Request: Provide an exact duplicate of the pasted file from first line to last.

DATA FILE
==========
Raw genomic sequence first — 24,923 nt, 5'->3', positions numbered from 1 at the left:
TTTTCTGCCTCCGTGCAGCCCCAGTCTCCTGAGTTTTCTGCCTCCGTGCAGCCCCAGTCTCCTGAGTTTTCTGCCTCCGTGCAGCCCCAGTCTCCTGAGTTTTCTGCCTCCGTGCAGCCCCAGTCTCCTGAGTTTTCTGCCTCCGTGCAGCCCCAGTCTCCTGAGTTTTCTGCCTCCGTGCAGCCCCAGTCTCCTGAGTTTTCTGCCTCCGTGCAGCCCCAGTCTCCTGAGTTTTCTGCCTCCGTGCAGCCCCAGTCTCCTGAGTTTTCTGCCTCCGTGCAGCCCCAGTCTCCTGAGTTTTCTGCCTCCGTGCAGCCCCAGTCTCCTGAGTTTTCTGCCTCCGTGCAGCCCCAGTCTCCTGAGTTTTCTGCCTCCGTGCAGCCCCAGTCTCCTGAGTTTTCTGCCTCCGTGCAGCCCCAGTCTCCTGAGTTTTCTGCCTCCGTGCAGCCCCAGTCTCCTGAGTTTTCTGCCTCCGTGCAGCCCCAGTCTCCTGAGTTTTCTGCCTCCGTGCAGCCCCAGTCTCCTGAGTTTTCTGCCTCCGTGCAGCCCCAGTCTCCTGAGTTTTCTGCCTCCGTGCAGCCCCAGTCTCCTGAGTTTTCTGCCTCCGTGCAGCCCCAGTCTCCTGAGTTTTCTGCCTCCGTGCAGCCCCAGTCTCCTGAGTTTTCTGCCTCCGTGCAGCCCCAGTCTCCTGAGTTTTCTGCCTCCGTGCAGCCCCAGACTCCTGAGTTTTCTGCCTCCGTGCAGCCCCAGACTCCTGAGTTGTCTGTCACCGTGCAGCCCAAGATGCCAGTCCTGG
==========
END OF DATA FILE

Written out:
Raw genomic sequence first — 24,923 nt, 5'->3', positions numbered from 1 at the left:
TTTTCTGCCTCCGTGCAGCCCCAGTCTCCTGAGTTTTCTGCCTCCGTGCAGCCCCAGTCTCCTGAGTTTTCTGCCTCCGTGCAGCCCCAGTCTCCTGAGTTTTCTGCCTCCGTGCAGCCCCAGTCTCCTGAGTTTTCTGCCTCCGTGCAGCCCCAGTCTCCTGAGTTTTCTGCCTCCGTGCAGCCCCAGTCTCCTGAGTTTTCTGCCTCCGTGCAGCCCCAGTCTCCTGAGTTTTCTGCCTCCGTGCAGCCCCAGTCTCCTGAGTTTTCTGCCTCCGTGCAGCCCCAGTCTCCTGAGTTTTCTGCCTCCGTGCAGCCCCAGTCTCCTGAGTTTTCTGCCTCCGTGCAGCCCCAGTCTCCTGAGTTTTCTGCCTCCGTGCAGCCCCAGTCTCCTGAGTTTTCTGCCTCCGTGCAGCCCCAGTCTCCTGAGTTTTCTGCCTCCGTGCAGCCCCAGTCTCCTGAGTTTTCTGCCTCCGTGCAGCCCCAGTCTCCTGAGTTTTCTGCCTCCGTGCAGCCCCAGTCTCCTGAGTTTTCTGCCTCCGTGCAGCCCCAGTCTCCTGAGTTTTCTGCCTCCGTGCAGCCCCAGTCTCCTGAGTTTTCTGCCTCCGTGCAGCCCCAGTCTCCTGAGTTTTCTGCCTCCGTGCAGCCCCAGTCTCCTGAGTTTTCTGCCTCCGTGCAGCCCCAGTCTCCTGAGTTTTCTGCCTCCGTGCAGCCCCAGACTCCTGAGTTTTCTGCCTCCGTGCAGCCCCAGACTCCTGAGTTGTCTGTCACCGTGCAGCCCAAGATGCCAGTCCTGG